Electrochemical Stability Window of Polymeric Electrolytes
LH Chen and S Venkatram and C Kim and R Batra and A Chandrasekaran and R Ramprasad, CHEMISTRY OF MATERIALS, 31, 4598-4604 (2019).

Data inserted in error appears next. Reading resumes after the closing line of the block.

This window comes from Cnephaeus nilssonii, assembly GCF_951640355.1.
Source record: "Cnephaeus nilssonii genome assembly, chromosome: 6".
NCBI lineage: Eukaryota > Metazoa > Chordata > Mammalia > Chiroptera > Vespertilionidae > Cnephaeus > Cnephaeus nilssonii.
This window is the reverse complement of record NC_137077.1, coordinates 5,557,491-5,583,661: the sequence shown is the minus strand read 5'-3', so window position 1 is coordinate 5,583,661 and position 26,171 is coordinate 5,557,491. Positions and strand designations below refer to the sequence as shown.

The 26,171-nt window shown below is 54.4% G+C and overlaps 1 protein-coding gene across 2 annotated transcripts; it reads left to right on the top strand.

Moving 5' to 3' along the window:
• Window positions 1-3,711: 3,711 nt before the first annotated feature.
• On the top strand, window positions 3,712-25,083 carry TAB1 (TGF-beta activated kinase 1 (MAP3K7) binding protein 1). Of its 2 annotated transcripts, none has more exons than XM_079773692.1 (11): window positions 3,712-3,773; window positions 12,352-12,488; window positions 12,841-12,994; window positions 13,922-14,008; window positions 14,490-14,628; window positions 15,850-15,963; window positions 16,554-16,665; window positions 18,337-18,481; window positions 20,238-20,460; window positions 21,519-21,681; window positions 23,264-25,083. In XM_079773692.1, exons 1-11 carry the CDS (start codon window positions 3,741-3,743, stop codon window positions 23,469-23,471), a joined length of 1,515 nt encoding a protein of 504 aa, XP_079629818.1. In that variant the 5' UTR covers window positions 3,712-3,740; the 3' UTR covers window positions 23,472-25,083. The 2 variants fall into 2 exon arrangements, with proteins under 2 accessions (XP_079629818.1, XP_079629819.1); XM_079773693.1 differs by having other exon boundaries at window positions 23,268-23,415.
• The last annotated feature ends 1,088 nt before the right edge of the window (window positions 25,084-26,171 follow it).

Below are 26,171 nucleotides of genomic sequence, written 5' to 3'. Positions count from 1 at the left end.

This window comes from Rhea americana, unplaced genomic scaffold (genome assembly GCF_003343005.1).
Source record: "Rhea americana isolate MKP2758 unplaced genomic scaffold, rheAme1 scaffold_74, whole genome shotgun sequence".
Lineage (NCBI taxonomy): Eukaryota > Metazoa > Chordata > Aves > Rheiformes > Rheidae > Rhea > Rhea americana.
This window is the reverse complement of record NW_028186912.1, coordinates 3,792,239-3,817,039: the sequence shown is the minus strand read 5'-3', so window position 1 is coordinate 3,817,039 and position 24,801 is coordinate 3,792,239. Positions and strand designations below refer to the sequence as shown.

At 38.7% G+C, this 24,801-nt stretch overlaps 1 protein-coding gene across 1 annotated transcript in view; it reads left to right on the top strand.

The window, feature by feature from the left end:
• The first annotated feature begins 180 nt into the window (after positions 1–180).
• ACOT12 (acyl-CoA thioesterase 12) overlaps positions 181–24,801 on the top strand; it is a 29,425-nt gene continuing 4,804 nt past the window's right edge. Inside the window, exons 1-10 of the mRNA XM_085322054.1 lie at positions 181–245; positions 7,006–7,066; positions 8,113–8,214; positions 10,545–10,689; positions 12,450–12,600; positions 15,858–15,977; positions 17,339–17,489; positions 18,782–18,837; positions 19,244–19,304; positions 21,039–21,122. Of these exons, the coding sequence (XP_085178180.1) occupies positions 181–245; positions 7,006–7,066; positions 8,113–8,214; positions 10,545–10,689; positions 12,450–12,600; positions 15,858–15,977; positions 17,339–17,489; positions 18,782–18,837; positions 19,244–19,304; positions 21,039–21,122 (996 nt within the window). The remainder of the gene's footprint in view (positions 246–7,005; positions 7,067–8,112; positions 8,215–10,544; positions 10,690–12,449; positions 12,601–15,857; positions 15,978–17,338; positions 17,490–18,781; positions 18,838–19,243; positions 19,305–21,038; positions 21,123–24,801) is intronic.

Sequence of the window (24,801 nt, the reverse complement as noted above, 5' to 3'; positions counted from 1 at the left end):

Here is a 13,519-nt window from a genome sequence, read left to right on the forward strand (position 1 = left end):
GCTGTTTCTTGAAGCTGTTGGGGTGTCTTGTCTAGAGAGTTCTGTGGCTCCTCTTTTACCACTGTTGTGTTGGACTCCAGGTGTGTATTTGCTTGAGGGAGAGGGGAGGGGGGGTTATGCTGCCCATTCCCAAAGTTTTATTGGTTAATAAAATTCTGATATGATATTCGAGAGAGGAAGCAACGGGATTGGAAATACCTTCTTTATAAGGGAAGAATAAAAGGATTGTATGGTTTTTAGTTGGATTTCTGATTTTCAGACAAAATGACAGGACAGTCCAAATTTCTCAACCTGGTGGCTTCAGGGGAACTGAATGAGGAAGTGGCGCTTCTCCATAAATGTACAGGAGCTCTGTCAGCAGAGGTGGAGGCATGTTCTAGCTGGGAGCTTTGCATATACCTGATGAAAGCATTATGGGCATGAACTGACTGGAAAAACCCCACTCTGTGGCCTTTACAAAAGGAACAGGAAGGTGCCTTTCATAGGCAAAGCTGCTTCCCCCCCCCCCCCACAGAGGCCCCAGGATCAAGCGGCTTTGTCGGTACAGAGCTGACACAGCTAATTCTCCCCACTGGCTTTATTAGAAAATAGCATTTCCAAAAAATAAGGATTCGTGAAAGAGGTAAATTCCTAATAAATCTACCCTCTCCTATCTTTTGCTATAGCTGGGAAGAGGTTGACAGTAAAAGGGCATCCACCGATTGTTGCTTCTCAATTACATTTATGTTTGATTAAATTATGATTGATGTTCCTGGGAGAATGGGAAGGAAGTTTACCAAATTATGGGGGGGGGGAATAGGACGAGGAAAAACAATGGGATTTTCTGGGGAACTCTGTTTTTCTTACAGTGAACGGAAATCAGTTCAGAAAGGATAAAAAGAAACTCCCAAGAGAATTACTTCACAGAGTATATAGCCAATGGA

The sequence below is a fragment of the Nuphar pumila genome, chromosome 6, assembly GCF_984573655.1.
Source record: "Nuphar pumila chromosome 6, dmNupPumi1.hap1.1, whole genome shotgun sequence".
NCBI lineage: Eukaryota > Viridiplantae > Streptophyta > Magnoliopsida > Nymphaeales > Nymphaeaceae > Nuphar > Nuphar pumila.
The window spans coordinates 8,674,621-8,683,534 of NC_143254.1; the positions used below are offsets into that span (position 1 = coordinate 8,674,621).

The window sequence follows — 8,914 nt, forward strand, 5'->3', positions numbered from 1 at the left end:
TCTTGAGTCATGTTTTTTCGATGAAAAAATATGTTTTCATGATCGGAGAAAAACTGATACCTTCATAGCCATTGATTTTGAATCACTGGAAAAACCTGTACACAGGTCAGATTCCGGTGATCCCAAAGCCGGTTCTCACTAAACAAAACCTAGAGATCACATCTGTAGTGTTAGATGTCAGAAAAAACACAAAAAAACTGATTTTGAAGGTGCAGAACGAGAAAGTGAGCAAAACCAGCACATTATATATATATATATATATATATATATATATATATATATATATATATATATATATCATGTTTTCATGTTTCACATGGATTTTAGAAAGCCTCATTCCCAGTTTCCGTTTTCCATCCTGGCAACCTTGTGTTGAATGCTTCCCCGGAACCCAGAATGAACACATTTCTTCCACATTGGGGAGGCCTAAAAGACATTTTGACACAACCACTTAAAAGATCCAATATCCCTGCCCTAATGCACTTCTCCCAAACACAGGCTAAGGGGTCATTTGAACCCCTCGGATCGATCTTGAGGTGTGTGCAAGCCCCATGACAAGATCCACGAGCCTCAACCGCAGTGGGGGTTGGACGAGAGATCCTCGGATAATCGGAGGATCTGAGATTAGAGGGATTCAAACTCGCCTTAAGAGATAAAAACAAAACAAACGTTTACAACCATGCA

The electrochemical stability window (ESW) is a fundamental consideration for choosing polymers as solid electrolytes in lithium-ion batteries. Morphological and chemical aspects of the polymer matrix and its complex interactions with lithium salts make it difficult to estimate the ESW of the polymer electrolyte, either computationally or experimentally. In this work, we propose a practical computational procedure to estimate the ESW due to just one dominant factor, i.e., the polymer matrix, using first-principles density functional theory computations. Diverse model polymers (10) were investigated, namely, polyethylene, polyketone, poly(ethylene oxide), poly(propylene oxide), poly(vinyl alcohol), polycaprolactone, poly(methyl methacrylate), poly(ethyl acrylate), poly(vinyl chloride), and poly(vinylidene fluoride). For each case, an increasingly complex hierarchy of structural models was considered to elucidate the impact of polymer chemistry and the morphological complexity on the ESW. Favorable agreement between the computed ESW of disordered slabs and the corresponding experimental values provides confidence in the reliability of the computational procedure proposed in this work. Additionally, this study provides a baseline for subsequent systematic investigations of the impact of additional factors, such as the presence of lithium salts and electrode electrolyte interfaces. The present work, thus, constitutes an important initial step toward the rational design of novel polymer electrolytes with desired ESW values.
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